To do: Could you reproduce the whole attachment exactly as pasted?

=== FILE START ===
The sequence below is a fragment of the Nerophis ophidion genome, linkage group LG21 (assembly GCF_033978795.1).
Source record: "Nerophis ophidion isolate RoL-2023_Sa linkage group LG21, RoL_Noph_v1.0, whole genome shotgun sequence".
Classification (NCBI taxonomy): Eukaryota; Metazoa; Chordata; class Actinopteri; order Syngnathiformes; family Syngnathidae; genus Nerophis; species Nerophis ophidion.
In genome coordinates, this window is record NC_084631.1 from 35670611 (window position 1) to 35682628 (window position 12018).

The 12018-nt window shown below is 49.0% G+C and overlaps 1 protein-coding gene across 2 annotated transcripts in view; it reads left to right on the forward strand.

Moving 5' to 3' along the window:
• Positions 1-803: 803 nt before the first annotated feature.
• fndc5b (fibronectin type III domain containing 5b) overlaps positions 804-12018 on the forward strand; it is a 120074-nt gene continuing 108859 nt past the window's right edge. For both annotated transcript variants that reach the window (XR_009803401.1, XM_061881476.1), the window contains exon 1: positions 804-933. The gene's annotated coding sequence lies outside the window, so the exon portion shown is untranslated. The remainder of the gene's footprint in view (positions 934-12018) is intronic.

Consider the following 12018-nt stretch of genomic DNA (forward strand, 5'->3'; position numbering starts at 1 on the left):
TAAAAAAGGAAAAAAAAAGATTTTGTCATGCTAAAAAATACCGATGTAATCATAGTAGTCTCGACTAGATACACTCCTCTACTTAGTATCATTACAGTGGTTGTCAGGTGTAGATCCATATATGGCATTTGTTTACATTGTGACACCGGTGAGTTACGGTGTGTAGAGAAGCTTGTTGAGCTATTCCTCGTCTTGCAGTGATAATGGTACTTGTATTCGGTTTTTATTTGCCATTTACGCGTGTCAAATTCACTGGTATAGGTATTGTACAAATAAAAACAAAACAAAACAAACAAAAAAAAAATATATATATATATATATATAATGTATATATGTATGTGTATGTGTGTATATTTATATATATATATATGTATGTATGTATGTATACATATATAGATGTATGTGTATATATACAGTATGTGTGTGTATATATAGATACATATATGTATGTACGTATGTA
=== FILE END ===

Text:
The sequence below is a fragment of the Nerophis ophidion genome, linkage group LG21 (assembly GCF_033978795.1).
Source record: "Nerophis ophidion isolate RoL-2023_Sa linkage group LG21, RoL_Noph_v1.0, whole genome shotgun sequence".
Classification (NCBI taxonomy): Eukaryota; Metazoa; Chordata; class Actinopteri; order Syngnathiformes; family Syngnathidae; genus Nerophis; species Nerophis ophidion.
In genome coordinates, this window is record NC_084631.1 from 35670611 (window position 1) to 35682628 (window position 12018).

The 12018-nt window shown below is 49.0% G+C and overlaps 1 protein-coding gene across 2 annotated transcripts in view; it reads left to right on the forward strand.

Moving 5' to 3' along the window:
• Positions 1-803: 803 nt before the first annotated feature.
• fndc5b (fibronectin type III domain containing 5b) overlaps positions 804-12018 on the forward strand; it is a 120074-nt gene continuing 108859 nt past the window's right edge. For both annotated transcript variants that reach the window (XR_009803401.1, XM_061881476.1), the window contains exon 1: positions 804-933. The gene's annotated coding sequence lies outside the window, so the exon portion shown is untranslated. The remainder of the gene's footprint in view (positions 934-12018) is intronic.

Consider the following 12018-nt stretch of genomic DNA (forward strand, 5'->3'; position numbering starts at 1 on the left):
TAAAAAAGGAAAAAAAAAGATTTTGTCATGCTAAAAAATACCGATGTAATCATAGTAGTCTCGACTAGATACACTCCTCTACTTAGTATCATTACAGTGGTTGTCAGGTGTAGATCCATATATGGCATTTGTTTACATTGTGACACCGGTGAGTTACGGTGTGTAGAGAAGCTTGTTGAGCTATTCCTCGTCTTGCAGTGATAATGGTACTTGTATTCGGTTTTTATTTGCCATTTACGCGTGTCAAATTCACTGGTATAGGTATTGTACAAATAAAAACAAAACAAAACAAACAAAAAAAAAATATATATATATATATATATAATGTATATATGTATGTGTATGTGTGTATATTTATATATATATATATGTATGTATGTATGTATACATATATAGATGTATGTGTATATATACAGTATGTGTGTGTATATATAGATACATATATGTATGTACGTATGTA